From Friday’s Weekend Look section of The Oklahoman.
“Brave Ultimate Collector’s Edition”
The animation wizards at Pixar take some courageous risks with “Brave,” the renowned studio’s first foray into the sort of magical princess adventures that have long been its parent company Disney’s stock in trade.
While it’s still a shame it took 13 features for Pixar to finally spotlight a female protagonist, the Oscar-winning computer-animation gurus deserve kudos for creating a groundbreaking, emotionally resonant fairy tale that strips the timeworn storytelling style of some of its more troublesome tropes, including the idea that a princess must have a dead mother and a prince charming.
Perhaps the most beautiful of Pixar’s consistently eye-popping films, “Brave” is set in the lovely and mystical wilds of ancient Scotland and centers on Princess Merida (voice of Kelly Macdonald), an impetuous, headstrong teenager with an untamed mane of stunningly rendered flame-hued locks, a jaw-dropping talent with a bow and arrow and no interest at all in following her prim and precise mother Queen Elinor’s (Emma Thompson) endless rules of what constitutes proper princess behavior. Merida is a daddy’s girl through and through, with nothing but love for her jolly warrior-king father Fergus (Billy Connolly) and little respect for her mother, although the queen is the diplomatic mind who keeps peace between their family and the other three clans that dwell in their corner of the Highlands.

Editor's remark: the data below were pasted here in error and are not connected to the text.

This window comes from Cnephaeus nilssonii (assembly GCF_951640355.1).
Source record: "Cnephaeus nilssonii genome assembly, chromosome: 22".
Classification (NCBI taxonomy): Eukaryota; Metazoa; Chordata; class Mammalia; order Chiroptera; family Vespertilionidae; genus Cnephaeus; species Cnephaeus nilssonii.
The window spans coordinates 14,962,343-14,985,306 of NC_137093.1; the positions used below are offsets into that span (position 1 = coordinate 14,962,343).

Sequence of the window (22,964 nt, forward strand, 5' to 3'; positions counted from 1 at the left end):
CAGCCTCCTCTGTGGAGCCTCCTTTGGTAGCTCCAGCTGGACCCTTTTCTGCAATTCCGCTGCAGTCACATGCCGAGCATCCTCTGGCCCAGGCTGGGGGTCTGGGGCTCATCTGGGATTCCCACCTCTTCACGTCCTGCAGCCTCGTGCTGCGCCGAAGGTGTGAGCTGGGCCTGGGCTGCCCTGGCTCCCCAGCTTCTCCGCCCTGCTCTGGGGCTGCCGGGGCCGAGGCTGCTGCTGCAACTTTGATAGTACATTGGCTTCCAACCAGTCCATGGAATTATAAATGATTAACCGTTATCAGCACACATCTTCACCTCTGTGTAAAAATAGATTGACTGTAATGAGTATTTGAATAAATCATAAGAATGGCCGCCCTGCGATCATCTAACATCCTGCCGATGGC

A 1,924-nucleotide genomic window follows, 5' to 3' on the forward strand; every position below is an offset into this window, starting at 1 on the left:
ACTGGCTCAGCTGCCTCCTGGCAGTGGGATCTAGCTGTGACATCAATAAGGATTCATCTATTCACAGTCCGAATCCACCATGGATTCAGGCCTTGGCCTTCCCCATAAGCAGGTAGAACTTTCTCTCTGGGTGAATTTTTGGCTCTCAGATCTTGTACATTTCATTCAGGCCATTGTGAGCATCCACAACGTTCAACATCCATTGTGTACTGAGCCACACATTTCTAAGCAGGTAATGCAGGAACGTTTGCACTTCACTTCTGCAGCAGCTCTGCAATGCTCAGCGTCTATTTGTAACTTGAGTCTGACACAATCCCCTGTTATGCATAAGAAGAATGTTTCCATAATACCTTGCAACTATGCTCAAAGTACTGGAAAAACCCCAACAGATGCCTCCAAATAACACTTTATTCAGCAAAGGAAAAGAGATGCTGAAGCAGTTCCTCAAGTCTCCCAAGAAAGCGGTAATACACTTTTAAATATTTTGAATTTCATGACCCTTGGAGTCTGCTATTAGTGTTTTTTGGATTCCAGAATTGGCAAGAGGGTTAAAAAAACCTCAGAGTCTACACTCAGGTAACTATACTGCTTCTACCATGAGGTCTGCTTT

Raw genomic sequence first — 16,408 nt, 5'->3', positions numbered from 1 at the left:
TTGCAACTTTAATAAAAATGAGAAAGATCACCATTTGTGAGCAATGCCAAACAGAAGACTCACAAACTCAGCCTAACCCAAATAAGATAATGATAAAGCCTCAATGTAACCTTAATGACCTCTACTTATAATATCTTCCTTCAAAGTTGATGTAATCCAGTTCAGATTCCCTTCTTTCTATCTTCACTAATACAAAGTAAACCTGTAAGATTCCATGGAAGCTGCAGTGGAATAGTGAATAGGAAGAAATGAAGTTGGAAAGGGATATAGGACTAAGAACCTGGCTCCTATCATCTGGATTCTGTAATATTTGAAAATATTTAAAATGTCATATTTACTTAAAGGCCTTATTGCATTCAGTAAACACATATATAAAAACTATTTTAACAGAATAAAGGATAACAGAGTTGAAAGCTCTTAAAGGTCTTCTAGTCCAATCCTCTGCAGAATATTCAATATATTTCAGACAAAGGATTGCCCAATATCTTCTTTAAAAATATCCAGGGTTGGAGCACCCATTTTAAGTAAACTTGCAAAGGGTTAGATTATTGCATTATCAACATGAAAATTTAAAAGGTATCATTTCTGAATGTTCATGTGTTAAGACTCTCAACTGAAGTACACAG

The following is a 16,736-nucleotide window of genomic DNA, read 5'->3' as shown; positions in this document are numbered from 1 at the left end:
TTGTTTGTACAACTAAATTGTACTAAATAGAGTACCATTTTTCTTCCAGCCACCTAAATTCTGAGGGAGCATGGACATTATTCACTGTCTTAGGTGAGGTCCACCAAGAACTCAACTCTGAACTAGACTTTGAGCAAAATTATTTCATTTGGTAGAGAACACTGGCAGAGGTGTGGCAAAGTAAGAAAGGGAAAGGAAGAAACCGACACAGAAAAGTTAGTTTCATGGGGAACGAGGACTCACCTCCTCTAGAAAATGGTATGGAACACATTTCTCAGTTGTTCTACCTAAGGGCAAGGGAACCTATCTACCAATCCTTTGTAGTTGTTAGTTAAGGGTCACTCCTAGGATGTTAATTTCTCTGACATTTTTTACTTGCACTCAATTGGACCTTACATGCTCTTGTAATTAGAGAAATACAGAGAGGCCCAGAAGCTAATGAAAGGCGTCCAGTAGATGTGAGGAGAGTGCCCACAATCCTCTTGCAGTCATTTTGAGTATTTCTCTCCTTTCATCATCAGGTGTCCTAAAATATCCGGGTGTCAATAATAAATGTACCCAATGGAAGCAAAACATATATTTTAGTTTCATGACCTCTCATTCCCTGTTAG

When Elinor decrees that Merida must marry one of the firstborn sons from the other clans’ first families and that an archery contest will decide the lass’ future husband, Merida rebels, wins the competition and strikes a bargain with a mysterious witch (Julie Walters) that utterly transforms her mother and their relationship.
Like the spellcaster’s cauldron, “Brave” bubbles over with uproarious humor, strong characters and dazzling visuals, but it’s the film’s authentic exploration of the powerful yet problematic bonds between mothers and daughters as well as its revolutionary notion that fairy tales don’t always have to end in wedding bells that make the movie truly magic.
Bonus features: Along with the Blu-ray, Blu-ray 3D, DVD and digital copies of the movie, the five-disc combo pack is crammed with more treasures than royal dowry, including a dozen making-of featurettes, an alternate opening sequence, three extended scenes, a montage of deleted scenes, audio commentary and interactive still art galleries. Even better, the set comes with two short films, the gorgeously stylized “The Legend of Mordu,” which emulates the style of late, great Disney animator and Oklahoma native Mary Blair in retelling the movie’s fable within the fairy tale, and the poetic preshow short “La Luna,” an Oscar-nominated flight of fancy that ranks among my favorite of Pixar’s acclaimed mini-movies.